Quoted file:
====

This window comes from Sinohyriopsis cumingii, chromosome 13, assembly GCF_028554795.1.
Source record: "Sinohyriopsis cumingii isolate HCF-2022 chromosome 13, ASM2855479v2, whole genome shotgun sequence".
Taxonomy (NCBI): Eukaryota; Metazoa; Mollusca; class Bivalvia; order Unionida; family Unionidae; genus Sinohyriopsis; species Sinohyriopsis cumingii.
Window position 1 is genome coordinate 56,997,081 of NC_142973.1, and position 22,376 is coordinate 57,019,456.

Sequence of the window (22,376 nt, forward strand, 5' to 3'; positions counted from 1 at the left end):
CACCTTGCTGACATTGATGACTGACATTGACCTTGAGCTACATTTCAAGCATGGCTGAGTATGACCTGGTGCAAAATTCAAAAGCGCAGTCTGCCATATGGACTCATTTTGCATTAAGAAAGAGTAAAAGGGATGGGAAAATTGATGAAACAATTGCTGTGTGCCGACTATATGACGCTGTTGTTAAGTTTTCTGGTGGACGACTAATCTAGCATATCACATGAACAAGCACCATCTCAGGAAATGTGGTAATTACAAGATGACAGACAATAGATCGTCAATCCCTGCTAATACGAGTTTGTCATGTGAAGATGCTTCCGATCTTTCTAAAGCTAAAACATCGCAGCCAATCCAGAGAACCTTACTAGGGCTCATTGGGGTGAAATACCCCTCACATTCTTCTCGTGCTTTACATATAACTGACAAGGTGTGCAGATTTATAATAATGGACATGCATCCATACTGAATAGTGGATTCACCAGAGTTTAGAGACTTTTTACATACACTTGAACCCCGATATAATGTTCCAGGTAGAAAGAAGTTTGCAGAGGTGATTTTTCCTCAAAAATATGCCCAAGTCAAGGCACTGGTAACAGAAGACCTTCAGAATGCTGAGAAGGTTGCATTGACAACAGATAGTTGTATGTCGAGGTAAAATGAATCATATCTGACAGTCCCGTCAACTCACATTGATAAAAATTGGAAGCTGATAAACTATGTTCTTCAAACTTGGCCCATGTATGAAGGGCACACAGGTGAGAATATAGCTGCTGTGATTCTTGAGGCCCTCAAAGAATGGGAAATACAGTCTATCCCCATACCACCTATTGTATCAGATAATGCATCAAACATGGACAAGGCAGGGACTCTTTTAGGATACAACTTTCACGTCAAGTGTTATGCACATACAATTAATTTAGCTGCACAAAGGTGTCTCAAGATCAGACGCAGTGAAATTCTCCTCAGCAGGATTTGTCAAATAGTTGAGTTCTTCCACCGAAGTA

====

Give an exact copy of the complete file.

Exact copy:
This window comes from Sinohyriopsis cumingii, chromosome 13, assembly GCF_028554795.1.
Source record: "Sinohyriopsis cumingii isolate HCF-2022 chromosome 13, ASM2855479v2, whole genome shotgun sequence".
Taxonomy (NCBI): Eukaryota; Metazoa; Mollusca; class Bivalvia; order Unionida; family Unionidae; genus Sinohyriopsis; species Sinohyriopsis cumingii.
Window position 1 is genome coordinate 56,997,081 of NC_142973.1, and position 22,376 is coordinate 57,019,456.

Sequence of the window (22,376 nt, forward strand, 5' to 3'; positions counted from 1 at the left end):
CACCTTGCTGACATTGATGACTGACATTGACCTTGAGCTACATTTCAAGCATGGCTGAGTATGACCTGGTGCAAAATTCAAAAGCGCAGTCTGCCATATGGACTCATTTTGCATTAAGAAAGAGTAAAAGGGATGGGAAAATTGATGAAACAATTGCTGTGTGCCGACTATATGACGCTGTTGTTAAGTTTTCTGGTGGACGACTAATCTAGCATATCACATGAACAAGCACCATCTCAGGAAATGTGGTAATTACAAGATGACAGACAATAGATCGTCAATCCCTGCTAATACGAGTTTGTCATGTGAAGATGCTTCCGATCTTTCTAAAGCTAAAACATCGCAGCCAATCCAGAGAACCTTACTAGGGCTCATTGGGGTGAAATACCCCTCACATTCTTCTCGTGCTTTACATATAACTGACAAGGTGTGCAGATTTATAATAATGGACATGCATCCATACTGAATAGTGGATTCACCAGAGTTTAGAGACTTTTTACATACACTTGAACCCCGATATAATGTTCCAGGTAGAAAGAAGTTTGCAGAGGTGATTTTTCCTCAAAAATATGCCCAAGTCAAGGCACTGGTAACAGAAGACCTTCAGAATGCTGAGAAGGTTGCATTGACAACAGATAGTTGTATGTCGAGGTAAAATGAATCATATCTGACAGTCCCGTCAACTCACATTGATAAAAATTGGAAGCTGATAAACTATGTTCTTCAAACTTGGCCCATGTATGAAGGGCACACAGGTGAGAATATAGCTGCTGTGATTCTTGAGGCCCTCAAAGAATGGGAAATACAGTCTATCCCCATACCACCTATTGTATCAGATAATGCATCAAACATGGACAAGGCAGGGACTCTTTTAGGATACAACTTTCACGTCAAGTGTTATGCACATACAATTAATTTAGCTGCACAAAGGTGTCTCAAGATCAGACGCAGTGAAATTCTCCTCAGCAGGATTTGTCAAATAGTTGAGTTCTTCCACCGAAGTA